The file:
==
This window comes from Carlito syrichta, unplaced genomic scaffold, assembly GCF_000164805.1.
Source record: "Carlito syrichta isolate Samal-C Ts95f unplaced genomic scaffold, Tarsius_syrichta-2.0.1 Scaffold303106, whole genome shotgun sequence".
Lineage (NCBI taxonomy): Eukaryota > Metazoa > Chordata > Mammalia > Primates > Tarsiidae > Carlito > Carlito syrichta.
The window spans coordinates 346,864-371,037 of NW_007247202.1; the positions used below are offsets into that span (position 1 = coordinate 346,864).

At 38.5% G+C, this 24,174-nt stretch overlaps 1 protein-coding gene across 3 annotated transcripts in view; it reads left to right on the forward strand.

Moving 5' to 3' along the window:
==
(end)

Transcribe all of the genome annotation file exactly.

This window comes from Carlito syrichta, unplaced genomic scaffold, assembly GCF_000164805.1.
Source record: "Carlito syrichta isolate Samal-C Ts95f unplaced genomic scaffold, Tarsius_syrichta-2.0.1 Scaffold303106, whole genome shotgun sequence".
Lineage (NCBI taxonomy): Eukaryota > Metazoa > Chordata > Mammalia > Primates > Tarsiidae > Carlito > Carlito syrichta.
The window spans coordinates 346,864-371,037 of NW_007247202.1; the positions used below are offsets into that span (position 1 = coordinate 346,864).

At 38.5% G+C, this 24,174-nt stretch overlaps 1 protein-coding gene across 3 annotated transcripts in view; it reads left to right on the forward strand.

Moving 5' to 3' along the window: